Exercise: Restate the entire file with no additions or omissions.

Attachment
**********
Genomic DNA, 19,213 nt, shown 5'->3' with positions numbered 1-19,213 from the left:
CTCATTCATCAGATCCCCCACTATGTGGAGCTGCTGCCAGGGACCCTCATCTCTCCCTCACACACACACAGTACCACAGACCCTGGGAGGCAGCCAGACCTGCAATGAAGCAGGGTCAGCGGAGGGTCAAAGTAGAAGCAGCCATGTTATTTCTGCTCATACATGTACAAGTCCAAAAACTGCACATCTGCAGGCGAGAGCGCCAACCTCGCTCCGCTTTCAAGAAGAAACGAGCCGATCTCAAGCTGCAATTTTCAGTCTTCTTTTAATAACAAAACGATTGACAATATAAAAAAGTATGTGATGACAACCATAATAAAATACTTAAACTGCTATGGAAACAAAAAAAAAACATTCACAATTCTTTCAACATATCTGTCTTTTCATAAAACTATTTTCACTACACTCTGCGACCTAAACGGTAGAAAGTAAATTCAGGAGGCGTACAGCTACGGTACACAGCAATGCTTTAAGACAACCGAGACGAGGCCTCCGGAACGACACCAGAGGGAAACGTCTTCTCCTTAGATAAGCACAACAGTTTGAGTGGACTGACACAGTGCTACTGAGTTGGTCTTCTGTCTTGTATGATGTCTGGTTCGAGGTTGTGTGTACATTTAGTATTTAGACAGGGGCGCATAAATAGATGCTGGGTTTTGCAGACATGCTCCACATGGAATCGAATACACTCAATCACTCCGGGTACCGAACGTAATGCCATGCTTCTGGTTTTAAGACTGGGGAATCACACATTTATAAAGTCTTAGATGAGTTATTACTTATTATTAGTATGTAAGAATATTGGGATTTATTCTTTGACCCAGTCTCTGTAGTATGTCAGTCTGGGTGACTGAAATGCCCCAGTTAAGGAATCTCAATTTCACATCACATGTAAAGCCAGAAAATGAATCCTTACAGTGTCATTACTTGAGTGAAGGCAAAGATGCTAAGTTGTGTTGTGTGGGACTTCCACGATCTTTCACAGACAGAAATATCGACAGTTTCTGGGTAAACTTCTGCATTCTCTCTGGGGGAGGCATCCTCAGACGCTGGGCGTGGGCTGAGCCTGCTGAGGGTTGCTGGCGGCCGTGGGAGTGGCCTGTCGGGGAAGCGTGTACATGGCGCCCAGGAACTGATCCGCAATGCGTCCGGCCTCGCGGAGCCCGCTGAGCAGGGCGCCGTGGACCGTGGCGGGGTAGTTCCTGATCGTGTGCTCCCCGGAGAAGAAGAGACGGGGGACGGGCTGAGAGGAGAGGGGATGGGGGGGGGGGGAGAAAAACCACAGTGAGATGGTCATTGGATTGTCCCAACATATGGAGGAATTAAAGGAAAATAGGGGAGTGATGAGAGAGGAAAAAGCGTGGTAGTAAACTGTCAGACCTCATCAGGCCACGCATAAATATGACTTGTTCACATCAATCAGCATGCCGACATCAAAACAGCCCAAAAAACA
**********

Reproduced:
Genomic DNA, 19,213 nt, shown 5'->3' with positions numbered 1-19,213 from the left:
CTCATTCATCAGATCCCCCACTATGTGGAGCTGCTGCCAGGGACCCTCATCTCTCCCTCACACACACACAGTACCACAGACCCTGGGAGGCAGCCAGACCTGCAATGAAGCAGGGTCAGCGGAGGGTCAAAGTAGAAGCAGCCATGTTATTTCTGCTCATACATGTACAAGTCCAAAAACTGCACATCTGCAGGCGAGAGCGCCAACCTCGCTCCGCTTTCAAGAAGAAACGAGCCGATCTCAAGCTGCAATTTTCAGTCTTCTTTTAATAACAAAACGATTGACAATATAAAAAAGTATGTGATGACAACCATAATAAAATACTTAAACTGCTATGGAAACAAAAAAAAAACATTCACAATTCTTTCAACATATCTGTCTTTTCATAAAACTATTTTCACTACACTCTGCGACCTAAACGGTAGAAAGTAAATTCAGGAGGCGTACAGCTACGGTACACAGCAATGCTTTAAGACAACCGAGACGAGGCCTCCGGAACGACACCAGAGGGAAACGTCTTCTCCTTAGATAAGCACAACAGTTTGAGTGGACTGACACAGTGCTACTGAGTTGGTCTTCTGTCTTGTATGATGTCTGGTTCGAGGTTGTGTGTACATTTAGTATTTAGACAGGGGCGCATAAATAGATGCTGGGTTTTGCAGACATGCTCCACATGGAATCGAATACACTCAATCACTCCGGGTACCGAACGTAATGCCATGCTTCTGGTTTTAAGACTGGGGAATCACACATTTATAAAGTCTTAGATGAGTTATTACTTATTATTAGTATGTAAGAATATTGGGATTTATTCTTTGACCCAGTCTCTGTAGTATGTCAGTCTGGGTGACTGAAATGCCCCAGTTAAGGAATCTCAATTTCACATCACATGTAAAGCCAGAAAATGAATCCTTACAGTGTCATTACTTGAGTGAAGGCAAAGATGCTAAGTTGTGTTGTGTGGGACTTCCACGATCTTTCACAGACAGAAATATCGACAGTTTCTGGGTAAACTTCTGCATTCTCTCTGGGGGAGGCATCCTCAGACGCTGGGCGTGGGCTGAGCCTGCTGAGGGTTGCTGGCGGCCGTGGGAGTGGCCTGTCGGGGAAGCGTGTACATGGCGCCCAGGAACTGATCCGCAATGCGTCCGGCCTCGCGGAGCCCGCTGAGCAGGGCGCCGTGGACCGTGGCGGGGTAGTTCCTGATCGTGTGCTCCCCGGAGAAGAAGAGACGGGGGACGGGCTGAGAGGAGAGGGGATGGGGGGGGGGGGAGAAAAACCACAGTGAGATGGTCATTGGATTGTCCCAACATATGGAGGAATTAAAGGAAAATAGGGGAGTGATGAGAGAGGAAAAAGCGTGGTAGTAAACTGTCAGACCTCATCAGGCCACGCATAAATATGACTTGTTCACATCAATCAGCATGCCGACATCAAAACAGCCCAAAAAACA